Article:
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Admirals Juuso Puustinen battles back after kneecap break

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MILWAUKEE -- We have seen in so many ways, when a player wins a championship, he or she is seen in a different light. It validates a career, in many ways. A Milwaukee Admiral knows the feeling, but not in the way you might expect!

Players on the Milwaukee Admirals hockey team dream of winning a Calder Cup in the American Hockey League, or maybe a Stanley Cup if they move up to the National Hockey League. Juuso Puustinen is no different, but he is already a world champion.

Puustinen is a top prospect from Finland. He suffered a freak broken kneecap in a game in the Bradley Center back in March. "I was trying to block a shot, and I guess my leg was kind of in a bad angle, and the puck found a way over my kneepad and straight to my kneecap," Puustinen said.

It was a clean break and an extremely rare injury. After surgery, Puustinen had a rough night. "I couldn't sleep the whole night, and it was eight hours straight, pain level ten. The whole time I just wanted to cut my leg off and scream, and call my mother to help me. I couldn't do anything. Pain medicine didn't help at all," Puustinen said.

Mercifully, after that first night, the pain subsided, and not too long afterwards, rehab began. Thoughts of getting back on the ice helped propel Puustinen, and believe it or not, so did memories of swamp soccer - an aptly-named and primarily Finnish sport. "It's really muddy and wet. Sometimes if it is really wet, you might be stuck from your thigh," Puustinen said.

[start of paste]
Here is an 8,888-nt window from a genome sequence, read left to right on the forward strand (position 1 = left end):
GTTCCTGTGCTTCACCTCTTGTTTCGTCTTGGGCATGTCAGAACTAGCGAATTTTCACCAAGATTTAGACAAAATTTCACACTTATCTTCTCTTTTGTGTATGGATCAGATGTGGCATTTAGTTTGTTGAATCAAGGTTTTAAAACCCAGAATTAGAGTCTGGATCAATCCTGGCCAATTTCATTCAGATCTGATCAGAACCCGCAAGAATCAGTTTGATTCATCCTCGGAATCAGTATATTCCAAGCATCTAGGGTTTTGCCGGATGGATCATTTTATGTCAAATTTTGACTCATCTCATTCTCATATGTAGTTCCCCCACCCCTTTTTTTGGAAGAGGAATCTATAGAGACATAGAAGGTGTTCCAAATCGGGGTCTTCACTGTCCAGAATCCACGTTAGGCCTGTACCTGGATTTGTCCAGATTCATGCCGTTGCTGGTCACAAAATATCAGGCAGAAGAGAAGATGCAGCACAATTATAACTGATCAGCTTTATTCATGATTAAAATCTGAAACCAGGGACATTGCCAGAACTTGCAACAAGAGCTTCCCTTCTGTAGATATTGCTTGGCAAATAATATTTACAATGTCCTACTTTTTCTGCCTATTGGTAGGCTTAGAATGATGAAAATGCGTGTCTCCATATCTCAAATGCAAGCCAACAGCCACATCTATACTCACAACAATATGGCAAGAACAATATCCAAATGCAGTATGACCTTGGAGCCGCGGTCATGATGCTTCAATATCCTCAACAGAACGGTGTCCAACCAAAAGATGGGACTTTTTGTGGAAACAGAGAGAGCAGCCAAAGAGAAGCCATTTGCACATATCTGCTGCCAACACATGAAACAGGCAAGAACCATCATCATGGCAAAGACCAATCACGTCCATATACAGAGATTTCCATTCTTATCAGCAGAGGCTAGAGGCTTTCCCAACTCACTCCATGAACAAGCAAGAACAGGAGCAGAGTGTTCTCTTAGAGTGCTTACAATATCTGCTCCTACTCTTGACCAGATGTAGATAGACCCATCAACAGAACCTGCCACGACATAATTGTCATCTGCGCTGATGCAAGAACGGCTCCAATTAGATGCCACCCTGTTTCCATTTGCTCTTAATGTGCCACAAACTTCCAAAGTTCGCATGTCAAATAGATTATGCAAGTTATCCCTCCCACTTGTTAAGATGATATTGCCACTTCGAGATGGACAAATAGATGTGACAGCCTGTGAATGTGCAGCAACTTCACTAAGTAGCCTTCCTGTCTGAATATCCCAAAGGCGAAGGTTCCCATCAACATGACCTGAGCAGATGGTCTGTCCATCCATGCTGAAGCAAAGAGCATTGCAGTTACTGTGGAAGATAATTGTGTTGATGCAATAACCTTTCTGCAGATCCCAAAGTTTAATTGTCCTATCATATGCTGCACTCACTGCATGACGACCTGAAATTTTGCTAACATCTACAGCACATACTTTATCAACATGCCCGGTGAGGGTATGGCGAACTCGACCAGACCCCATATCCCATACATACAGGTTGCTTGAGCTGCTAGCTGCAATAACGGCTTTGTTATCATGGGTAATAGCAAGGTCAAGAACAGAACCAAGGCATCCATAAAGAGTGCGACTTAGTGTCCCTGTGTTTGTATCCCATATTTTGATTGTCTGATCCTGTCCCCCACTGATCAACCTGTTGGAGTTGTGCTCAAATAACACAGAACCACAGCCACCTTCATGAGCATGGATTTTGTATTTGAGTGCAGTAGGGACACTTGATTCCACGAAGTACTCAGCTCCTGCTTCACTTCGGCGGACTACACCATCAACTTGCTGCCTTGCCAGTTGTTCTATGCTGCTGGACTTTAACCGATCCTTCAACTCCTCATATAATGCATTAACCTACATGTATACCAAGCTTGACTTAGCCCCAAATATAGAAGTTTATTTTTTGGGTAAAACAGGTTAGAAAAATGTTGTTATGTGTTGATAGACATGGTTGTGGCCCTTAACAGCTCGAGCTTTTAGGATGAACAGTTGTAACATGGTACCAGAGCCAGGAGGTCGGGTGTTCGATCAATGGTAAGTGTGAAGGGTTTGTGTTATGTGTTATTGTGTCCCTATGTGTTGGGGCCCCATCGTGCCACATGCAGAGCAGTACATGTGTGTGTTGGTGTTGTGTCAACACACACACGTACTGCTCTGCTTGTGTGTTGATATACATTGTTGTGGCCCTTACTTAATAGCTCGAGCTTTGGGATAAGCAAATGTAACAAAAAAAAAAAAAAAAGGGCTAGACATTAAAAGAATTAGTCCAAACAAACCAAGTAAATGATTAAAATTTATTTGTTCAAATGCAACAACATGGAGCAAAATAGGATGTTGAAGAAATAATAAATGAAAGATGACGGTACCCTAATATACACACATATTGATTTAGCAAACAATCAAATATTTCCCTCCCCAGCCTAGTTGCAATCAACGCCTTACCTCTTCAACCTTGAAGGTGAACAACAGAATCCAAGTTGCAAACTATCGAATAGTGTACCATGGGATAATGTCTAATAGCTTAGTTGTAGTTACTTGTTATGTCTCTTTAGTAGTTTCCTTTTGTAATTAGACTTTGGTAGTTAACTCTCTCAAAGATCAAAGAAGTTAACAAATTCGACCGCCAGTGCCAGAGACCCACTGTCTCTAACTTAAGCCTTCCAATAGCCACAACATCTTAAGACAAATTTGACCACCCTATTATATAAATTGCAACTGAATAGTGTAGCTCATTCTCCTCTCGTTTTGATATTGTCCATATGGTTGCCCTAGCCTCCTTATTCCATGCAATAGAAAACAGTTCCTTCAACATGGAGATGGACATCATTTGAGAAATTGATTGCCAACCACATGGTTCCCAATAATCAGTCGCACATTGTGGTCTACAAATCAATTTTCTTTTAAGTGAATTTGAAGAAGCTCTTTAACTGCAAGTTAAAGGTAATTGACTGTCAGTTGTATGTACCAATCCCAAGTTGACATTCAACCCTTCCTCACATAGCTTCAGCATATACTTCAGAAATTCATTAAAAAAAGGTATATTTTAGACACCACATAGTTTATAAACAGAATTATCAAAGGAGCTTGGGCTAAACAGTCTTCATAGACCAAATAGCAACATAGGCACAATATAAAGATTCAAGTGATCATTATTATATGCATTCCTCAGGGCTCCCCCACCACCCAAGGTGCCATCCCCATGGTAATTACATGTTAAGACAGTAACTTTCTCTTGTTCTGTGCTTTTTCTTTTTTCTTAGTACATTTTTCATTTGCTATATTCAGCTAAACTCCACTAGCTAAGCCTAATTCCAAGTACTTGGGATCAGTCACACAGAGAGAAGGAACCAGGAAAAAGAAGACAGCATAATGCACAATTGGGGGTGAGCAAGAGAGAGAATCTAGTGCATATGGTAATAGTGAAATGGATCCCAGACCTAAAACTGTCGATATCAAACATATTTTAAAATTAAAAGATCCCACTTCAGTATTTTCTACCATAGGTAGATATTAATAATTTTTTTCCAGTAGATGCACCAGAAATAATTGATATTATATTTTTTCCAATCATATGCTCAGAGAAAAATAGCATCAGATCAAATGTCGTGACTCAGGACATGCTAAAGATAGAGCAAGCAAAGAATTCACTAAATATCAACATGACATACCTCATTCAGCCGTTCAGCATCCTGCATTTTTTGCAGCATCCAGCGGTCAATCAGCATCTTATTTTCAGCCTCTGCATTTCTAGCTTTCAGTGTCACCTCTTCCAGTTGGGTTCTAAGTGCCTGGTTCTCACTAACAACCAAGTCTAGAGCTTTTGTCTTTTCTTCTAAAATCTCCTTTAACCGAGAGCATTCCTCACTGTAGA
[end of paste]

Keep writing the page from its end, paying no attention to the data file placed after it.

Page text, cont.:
In 2010, Puustinen was part of a world championship team - a feat his team won't repeat because they feel it's just too hard and too muddy to be worth it. "When we won it, it was in penalty shots. When we got the final goal and were the world champions, in that moment and for 30 seconds, that's probably the greatest moment of my life," Puustinen said.

Having experienced the ultimate, Puustinen is giving maximum effort to get back to the top - this time, on the ice.

Puustinen has progressed enough in his physical rehabilitation that he's been allowed to go home to Finland. He expects to be back on the ice in America for training camp next September.